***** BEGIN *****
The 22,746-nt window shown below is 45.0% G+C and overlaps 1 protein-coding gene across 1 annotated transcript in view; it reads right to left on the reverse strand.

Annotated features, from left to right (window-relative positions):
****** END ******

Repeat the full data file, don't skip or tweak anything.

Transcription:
The 22,746-nt window shown below is 45.0% G+C and overlaps 1 protein-coding gene across 1 annotated transcript in view; it reads right to left on the reverse strand.

Annotated features, from left to right (window-relative positions):